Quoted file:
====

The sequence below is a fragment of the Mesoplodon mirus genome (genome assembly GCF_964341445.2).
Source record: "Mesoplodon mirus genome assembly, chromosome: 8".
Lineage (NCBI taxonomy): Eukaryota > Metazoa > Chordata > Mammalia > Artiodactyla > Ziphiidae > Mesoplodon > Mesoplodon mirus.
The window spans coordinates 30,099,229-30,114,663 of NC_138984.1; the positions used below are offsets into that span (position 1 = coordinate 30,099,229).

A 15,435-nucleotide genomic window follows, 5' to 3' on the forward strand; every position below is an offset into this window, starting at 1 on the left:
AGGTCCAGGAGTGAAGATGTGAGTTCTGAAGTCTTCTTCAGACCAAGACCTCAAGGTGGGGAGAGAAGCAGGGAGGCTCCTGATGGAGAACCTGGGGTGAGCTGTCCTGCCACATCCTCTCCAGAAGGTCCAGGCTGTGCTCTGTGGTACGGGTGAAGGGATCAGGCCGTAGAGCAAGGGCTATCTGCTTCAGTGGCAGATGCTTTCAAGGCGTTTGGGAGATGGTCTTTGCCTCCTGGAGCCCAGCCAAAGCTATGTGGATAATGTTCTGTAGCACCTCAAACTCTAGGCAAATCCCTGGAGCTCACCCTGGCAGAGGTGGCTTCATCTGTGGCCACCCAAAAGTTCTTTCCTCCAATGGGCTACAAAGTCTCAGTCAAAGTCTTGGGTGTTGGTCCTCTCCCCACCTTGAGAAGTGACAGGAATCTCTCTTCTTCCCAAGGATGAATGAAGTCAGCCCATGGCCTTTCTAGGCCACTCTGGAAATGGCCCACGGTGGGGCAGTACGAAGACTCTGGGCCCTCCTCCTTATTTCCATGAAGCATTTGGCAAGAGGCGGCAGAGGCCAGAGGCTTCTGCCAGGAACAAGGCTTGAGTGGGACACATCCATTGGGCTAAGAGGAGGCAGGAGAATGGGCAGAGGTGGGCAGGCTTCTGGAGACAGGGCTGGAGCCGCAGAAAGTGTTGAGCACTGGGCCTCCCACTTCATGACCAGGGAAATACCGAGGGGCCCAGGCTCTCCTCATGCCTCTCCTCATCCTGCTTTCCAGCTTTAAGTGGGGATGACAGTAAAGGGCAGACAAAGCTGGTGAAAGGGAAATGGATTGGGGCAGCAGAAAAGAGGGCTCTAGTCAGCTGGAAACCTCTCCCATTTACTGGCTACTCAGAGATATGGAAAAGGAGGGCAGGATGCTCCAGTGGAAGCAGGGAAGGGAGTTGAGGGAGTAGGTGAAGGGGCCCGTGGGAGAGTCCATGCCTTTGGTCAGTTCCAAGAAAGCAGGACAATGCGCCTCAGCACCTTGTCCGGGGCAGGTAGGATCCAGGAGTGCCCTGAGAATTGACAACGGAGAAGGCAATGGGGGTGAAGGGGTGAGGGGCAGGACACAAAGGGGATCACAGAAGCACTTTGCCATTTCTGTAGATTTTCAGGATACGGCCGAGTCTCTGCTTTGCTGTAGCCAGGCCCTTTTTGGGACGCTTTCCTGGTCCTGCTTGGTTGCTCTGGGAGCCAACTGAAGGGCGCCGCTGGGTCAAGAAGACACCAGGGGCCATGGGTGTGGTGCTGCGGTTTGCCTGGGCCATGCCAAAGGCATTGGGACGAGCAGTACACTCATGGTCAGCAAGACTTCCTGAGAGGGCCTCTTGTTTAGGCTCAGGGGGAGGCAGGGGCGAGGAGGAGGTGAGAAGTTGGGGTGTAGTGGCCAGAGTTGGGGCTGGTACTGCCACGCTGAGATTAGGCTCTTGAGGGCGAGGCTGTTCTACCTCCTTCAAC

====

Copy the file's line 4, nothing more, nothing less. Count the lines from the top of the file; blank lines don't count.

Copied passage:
The window spans coordinates 30,099,229-30,114,663 of NC_138984.1; the positions used below are offsets into that span (position 1 = coordinate 30,099,229).